Setting the Sheets Free
Gollwng y Cynfasau’n Rhydd
Over the course of their commission with residents in St. Georges Court, Heather Parnell & David Mackie have been exploring the basic realities of cleaning laundry and putting it out to dry in the public gaze. Something many people still have to do through financial necessity or an innate desire to preserve energy without the convenient use of a tumble drier.
Working in close collaboration with a core group of residents, who have travelled along fellow artist, Glenn Davison’s Yellow Brick Road, the artists have conceived a series of exquisite and tactile sculptural — but equally functional — washing line posts, the like of which haven’t been seen before.
These unique works of art made exclusively for the St. George’s Court estate feature concrete poetry epitaphs derived from an evocative poem created by Claire Potter and the residents (presented below) that draws on their poignant stories about laundry culture of the past and present.
The artists’ bespoke Poetry Washing Lines give voice to a common culture of the past, a longing for a more communal engagement in the future and a fitting tribute to an older generation who care deeply about their community and sense of place, against all the odds that austerity brings in the South Wales Valleys.
Yn ystod eu comisiwn gyda phreswylwyr St. George’s Court, bu Heather Parnell a David Mackie yn archwilio realiti sylfaenol gwneud golch a’i gosod allan i sychu yng ngŵydd y cyhoedd. Mae rhai pobl yn dal i orfod gwneud hyn, boed o reidrwydd ariannol neu o awydd cynhenid am arbed ynni, yn hytrach na defnyddio cyfleustra peiriant sychu dillad.
Gan gydweithio’n glòs gyda grŵp craidd o breswylwyr, a deithiodd ar hyd Ffordd Frics Felen cyd-artist Disley, Glenn Davison, esgorodd yr artistiaid ar gyfres gerfluniol gywrain a theimladwy – ond cwbl ddefnyddiadwy – o byst lein ddillad nas gwelwyd eu bath erioed o’r blaen.
Mae’r gweithiau celf unigryw yma a wnaed yn arbennig ar gyfer stad St. George’s Court yn cynnwys dyfyniadau mewn concrid, o gerdd atgofus a grewyd gan Claire Potter a’r preswylwyr (a gyflwynir isod) sy’n deillio o’u straeon teimladwy nhw am ddiwylliant yr olch ddoe a heddiw.
Mae Cerddi Lein Ddillad pwrpasol yr artistiaid yn mynegi diwylliant cyffredin y gorffennol, mae’n ddyhead am fwy o ymwneud cymunedol yn y dyfodol, ac yn deyrnged deilwng i genhedlaeth hŷn sy’n teimlo’n ddwfn am eu cymuned a’u hymdeimlad o le, yn wyneb yr holl galedi yn sgil llymdra yng nghymoedd de Cymru.
Washing is Work
Woman’s. Scrubbing board blisters on my knuckles, the old tin bath,
No bathroom, no softener, bucket for soaking, bending, plunging,
Purita and coal tar soap, Carbolic, blocks of Fairy to rinse out the swearing
so we’d be blowing bubbles for weeks, and no wash on a Sunday,
just chapel and cooked dinners. The mangle turning on a Monday
made everything tidy — good creases pressed with elbow grease.
Better the Line
than the dryer in the wet room — the fumes make us cough,
keep us inside, the tumbler on relentless, no open window,
just a pipe; the wall under my window is black. It’s all to do
with the filter. Better the line where I used to see Yvonne
and go for a cup of tea, our keys under the mat, our children
and chores shared. Better the line for joining people.
You need a bit of flap on your washing, both breeze and wind,
and a little bit of human connection; we’re all related anyway.
The Old Ways (Though the Effort was Immense)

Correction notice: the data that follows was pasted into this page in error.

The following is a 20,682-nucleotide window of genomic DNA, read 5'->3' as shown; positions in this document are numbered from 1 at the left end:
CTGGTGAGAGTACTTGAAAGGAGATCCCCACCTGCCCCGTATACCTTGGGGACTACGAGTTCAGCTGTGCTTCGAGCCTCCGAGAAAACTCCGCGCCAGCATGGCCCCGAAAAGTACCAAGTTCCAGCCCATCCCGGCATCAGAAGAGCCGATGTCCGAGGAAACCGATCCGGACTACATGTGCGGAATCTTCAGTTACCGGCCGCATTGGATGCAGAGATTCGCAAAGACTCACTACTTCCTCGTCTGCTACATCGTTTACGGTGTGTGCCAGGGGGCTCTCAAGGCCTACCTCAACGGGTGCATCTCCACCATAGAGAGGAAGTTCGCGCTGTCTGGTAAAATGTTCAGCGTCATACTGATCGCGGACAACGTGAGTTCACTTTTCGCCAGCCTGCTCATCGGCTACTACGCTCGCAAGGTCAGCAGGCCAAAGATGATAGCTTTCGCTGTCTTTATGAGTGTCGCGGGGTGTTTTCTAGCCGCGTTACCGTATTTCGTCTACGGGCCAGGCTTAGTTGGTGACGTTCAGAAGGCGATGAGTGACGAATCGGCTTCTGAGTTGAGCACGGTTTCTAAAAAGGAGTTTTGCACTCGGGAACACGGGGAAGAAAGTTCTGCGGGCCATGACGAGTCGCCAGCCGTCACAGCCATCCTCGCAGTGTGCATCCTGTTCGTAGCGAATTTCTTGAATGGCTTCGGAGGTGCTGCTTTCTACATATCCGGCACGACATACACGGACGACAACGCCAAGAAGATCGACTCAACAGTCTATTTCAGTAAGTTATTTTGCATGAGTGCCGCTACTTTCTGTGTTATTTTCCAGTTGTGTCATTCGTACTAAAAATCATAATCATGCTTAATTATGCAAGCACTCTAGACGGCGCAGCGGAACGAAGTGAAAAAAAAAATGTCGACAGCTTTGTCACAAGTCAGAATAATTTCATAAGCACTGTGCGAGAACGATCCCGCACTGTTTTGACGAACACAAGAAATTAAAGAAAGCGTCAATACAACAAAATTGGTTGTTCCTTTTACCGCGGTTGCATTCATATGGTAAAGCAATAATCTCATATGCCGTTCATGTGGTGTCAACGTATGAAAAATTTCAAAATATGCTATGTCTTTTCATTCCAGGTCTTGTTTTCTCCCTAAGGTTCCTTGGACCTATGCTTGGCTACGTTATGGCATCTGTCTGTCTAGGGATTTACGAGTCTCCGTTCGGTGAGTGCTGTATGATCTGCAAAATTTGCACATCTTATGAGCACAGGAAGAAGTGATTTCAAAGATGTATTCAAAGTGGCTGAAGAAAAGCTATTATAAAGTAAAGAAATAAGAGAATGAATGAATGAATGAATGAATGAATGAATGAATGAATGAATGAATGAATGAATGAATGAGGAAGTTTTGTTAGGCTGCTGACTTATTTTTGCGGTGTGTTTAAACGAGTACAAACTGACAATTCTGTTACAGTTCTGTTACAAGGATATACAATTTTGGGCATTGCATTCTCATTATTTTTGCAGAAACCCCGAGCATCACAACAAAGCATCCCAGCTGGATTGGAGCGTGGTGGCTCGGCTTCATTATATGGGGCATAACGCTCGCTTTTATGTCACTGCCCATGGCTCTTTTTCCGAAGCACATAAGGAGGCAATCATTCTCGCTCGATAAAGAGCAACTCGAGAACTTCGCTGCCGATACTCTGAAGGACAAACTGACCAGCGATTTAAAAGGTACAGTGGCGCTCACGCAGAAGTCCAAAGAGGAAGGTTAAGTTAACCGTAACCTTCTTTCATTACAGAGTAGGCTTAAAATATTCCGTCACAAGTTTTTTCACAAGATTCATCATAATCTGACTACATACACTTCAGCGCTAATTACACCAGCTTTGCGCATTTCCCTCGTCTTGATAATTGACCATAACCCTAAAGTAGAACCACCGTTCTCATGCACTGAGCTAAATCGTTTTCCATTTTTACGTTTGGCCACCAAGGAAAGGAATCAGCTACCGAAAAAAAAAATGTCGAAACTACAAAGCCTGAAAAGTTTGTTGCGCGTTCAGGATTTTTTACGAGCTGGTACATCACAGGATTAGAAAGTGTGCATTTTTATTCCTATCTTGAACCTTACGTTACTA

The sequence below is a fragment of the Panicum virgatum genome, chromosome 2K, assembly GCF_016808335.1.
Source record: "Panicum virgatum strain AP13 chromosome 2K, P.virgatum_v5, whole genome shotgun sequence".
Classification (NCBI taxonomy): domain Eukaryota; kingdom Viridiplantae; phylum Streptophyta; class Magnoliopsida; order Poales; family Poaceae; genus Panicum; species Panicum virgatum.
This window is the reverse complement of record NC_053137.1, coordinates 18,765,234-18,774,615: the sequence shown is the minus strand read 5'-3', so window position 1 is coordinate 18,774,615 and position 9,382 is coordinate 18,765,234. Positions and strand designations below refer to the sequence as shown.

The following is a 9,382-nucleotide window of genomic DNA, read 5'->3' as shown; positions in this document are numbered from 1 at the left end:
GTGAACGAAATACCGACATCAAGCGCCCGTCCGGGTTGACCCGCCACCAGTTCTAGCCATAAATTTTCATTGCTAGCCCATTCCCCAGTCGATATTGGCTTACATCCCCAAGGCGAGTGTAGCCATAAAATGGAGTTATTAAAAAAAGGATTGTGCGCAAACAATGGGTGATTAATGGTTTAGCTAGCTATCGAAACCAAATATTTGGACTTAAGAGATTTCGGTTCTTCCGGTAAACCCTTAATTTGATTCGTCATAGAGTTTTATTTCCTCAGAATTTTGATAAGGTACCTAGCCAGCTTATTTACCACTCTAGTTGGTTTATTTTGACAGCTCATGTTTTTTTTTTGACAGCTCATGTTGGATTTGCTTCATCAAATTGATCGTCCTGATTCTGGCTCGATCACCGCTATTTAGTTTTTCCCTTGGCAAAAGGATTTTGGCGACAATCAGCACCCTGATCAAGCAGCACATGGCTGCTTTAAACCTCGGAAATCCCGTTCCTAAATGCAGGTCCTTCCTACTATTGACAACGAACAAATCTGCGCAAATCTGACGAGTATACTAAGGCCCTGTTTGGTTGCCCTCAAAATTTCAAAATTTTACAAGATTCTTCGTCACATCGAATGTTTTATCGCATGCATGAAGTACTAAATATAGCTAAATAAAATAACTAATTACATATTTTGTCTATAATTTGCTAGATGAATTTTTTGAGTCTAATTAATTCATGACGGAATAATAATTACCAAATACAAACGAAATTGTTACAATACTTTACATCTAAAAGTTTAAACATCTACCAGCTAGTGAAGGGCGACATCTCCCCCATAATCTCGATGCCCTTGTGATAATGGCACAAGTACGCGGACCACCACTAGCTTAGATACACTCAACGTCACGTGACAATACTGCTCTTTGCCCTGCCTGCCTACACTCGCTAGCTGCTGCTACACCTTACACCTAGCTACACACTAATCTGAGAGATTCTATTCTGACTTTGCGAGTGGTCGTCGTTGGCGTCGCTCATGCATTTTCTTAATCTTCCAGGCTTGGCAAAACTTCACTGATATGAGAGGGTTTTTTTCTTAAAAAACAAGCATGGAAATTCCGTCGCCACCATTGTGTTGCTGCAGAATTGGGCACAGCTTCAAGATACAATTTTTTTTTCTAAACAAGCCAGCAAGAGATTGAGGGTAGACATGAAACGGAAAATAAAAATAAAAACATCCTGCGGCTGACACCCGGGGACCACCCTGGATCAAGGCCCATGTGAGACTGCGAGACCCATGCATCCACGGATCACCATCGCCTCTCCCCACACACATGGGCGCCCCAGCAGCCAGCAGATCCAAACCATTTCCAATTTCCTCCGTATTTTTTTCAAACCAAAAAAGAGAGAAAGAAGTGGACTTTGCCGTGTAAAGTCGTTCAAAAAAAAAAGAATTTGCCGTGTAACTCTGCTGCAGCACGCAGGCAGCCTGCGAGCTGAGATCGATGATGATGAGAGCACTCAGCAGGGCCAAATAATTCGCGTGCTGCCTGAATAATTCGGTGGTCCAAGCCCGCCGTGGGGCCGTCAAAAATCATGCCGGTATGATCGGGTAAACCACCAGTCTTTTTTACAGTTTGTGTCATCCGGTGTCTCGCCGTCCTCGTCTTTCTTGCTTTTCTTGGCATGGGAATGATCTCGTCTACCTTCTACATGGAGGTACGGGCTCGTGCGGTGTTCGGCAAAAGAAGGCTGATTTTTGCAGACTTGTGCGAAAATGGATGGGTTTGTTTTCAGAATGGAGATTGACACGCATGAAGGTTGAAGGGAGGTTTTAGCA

My mother’s glass scrubbing board, tough and thick
Reckett’s blue bags to whiten the whites
Transformed grey hair made from age and worry. How
the clothes looked alive the way they waved
in the wind. We pegged in the frost, the bedding
stiff as boards, fresh, clean, glistening — good sleeping.
Dolly pegs and the washing dolly, bent backs, piles
of laundry, ever growing. Washing is work, is memories,
is pain, is motherhood.
Remember your Mother
teaching you to do it? To Peg? Mothers teach
daughters all sorts. I remember my mother’s words,
“Two nappies three pegs” you could share a peg
and a nod and chat with your neighbour; she enjoyed
that as her, setting the sheets free, the napkin
blowing white in the wind. My friend used to ask me
how do you get them so white? I boiled them as she’d boiled
them, in the bucket with an aspirin or false teeth soaking
tablets, they chattered alright on the line as my mother
nursed me Welsh fashion; the only way mime would go to sleep.
for thirty five years — my husband.
When the nappies were no longer needed
I sewed them together, made one big towel,
all squares and the best money could buy;
he’d bring it home pit-brown and his clothes
shaken and soaked overnight and shaken
and soaked and wrung out and empty
and washed and dried and ironed
and dirtied. My father trapped underground
in the fifties and Six Bells sadness. The past
and present; the clothes look alive.
Its Like an Ending
When there are no lines, just machines and clothes-horse windows
though it’s surprising how much they dry out of my window
where I sit and not be seen, think on days of folding
that was a choreography, kisses over the sheets, being
out of sync with my husband, but me and mam would fold the same
and wouldn’t have to say anything. My father’s jacket on the back
of the door, kept his shape. The shape is a lovely thing and smell, too,
though to that day, I’d washed all my boy’s clothes, bedding, freshened.
When we came home without him there was nothing left in the
basket or on his bed that still had his scent, nothing to cuddle,
to cwtch. So some people say they love doing their washing
watching it blowing in the breeze, but when something like that
happens, it’s an ending, an ending of everything.
Remember the Line
and the wind that blows all things
share a peg if you’re short
sew things together
we’re all related. Laugh
Clare Potter and the lovely ladies of St. Georges/Clare Potter a gwragedd hyfryd St. Georges.